The RBA decided yesterday to maintain the cash rate setting of 2.50%. The RBA has now been on hold since the last rate cut in August 2013 and remains in “wait and watch” mode.

The decision was expected by markets given the RBA has continued its rhetoric regarding a period of stability in rates. Specifically mentioned in the RBA’s announcement was slightly firmer consumer demand over the summer and solid prospects of an expansion in housing construction. Some indicators of business conditions and confidence have improved from a year ago and exports are rising. But at the same time, resources sector investment spending is set to decline significantly and, at this stage, signs of improvement in investment intentions in other sectors are only tentative, as firms wait for more evidence of improved conditions before committing to expansion plans. Government spending is expected to be subdued.

The RBA made specific mention of dwelling prices having increased significantly over the past year. They also pointed to the assistance provided to the underlying economy by the fall in the Aussie dollar since last year, but cautioned that the recent rise since the beginning of the year is concerning.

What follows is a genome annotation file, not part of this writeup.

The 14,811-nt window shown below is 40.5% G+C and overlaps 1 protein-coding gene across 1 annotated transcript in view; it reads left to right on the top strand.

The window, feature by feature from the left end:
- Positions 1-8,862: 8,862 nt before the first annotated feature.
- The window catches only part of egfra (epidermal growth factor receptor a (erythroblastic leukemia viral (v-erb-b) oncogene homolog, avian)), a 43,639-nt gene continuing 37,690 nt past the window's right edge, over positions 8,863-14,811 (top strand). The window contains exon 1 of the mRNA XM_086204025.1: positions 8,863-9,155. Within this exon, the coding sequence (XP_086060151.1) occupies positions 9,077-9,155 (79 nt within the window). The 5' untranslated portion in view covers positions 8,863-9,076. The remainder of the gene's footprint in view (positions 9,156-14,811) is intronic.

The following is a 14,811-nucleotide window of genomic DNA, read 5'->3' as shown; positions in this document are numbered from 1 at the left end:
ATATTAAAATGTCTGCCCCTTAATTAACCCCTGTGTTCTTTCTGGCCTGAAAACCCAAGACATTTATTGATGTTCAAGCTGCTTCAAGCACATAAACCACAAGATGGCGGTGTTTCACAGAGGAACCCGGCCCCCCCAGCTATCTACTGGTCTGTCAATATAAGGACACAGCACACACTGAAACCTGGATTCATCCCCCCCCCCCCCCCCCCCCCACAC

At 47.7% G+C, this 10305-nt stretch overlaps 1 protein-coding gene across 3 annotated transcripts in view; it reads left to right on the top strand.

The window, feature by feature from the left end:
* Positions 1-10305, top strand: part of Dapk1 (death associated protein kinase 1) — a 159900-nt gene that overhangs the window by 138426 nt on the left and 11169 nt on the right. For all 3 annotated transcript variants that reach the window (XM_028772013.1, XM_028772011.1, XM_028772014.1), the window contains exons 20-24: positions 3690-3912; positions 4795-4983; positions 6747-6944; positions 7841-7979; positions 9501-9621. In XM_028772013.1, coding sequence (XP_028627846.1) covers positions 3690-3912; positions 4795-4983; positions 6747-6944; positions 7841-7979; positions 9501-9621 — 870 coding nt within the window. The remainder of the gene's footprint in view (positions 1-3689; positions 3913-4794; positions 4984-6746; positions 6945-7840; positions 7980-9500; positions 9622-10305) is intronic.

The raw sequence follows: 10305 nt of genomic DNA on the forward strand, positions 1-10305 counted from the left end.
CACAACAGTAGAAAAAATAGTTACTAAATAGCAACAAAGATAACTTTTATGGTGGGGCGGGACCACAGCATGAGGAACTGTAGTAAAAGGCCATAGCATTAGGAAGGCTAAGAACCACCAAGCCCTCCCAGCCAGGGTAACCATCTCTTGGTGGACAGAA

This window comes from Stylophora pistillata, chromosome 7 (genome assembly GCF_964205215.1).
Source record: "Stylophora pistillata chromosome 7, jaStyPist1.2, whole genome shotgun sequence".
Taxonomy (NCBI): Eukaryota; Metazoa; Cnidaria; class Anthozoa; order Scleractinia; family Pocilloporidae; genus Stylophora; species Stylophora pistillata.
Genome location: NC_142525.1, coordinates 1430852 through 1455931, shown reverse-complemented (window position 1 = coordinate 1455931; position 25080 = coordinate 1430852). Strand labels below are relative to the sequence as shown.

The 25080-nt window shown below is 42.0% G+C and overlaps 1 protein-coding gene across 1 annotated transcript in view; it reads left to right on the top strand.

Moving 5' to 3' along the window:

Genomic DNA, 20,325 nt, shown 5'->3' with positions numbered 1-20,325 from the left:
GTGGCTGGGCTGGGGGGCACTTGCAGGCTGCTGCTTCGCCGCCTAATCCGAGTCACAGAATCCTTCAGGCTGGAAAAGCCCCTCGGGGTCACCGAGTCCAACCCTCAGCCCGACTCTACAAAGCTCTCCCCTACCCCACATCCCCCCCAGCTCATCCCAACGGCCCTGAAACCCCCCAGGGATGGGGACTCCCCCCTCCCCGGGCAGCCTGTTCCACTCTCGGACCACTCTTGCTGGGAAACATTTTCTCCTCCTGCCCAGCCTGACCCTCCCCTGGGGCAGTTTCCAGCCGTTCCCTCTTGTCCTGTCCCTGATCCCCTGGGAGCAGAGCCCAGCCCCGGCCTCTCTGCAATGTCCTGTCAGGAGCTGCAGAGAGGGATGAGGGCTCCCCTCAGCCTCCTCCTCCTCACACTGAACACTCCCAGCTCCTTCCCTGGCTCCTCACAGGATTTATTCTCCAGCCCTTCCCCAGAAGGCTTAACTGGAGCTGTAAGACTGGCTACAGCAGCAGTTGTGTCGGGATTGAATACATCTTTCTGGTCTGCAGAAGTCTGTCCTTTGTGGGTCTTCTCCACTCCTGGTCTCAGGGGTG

Whilst the RBA is continuing with its easing bias, this now translates into maintaining lower rates for longer, rather than any further rate cuts. Looking ahead, continued accommodative monetary policy should provide support to demand, and help growth to strengthen over time. Inflation is expected to be consistent with the 2–3 per cent target over the next two years assisted by the low demand for labour anaemic growth in wages

. Given current economic and market conditions, we believe the RBA will be on hold for an extended period of time as they have clearly indicated their preference for a period of stability in interest rates as the economy grows below trend and re-adjusts to the end of the boom in mining sector investment spending. We expect increased rhetoric from the RBA regarding the housing market if house prices continue to rise at their current pace.


Follow: Subscribe to this post's comments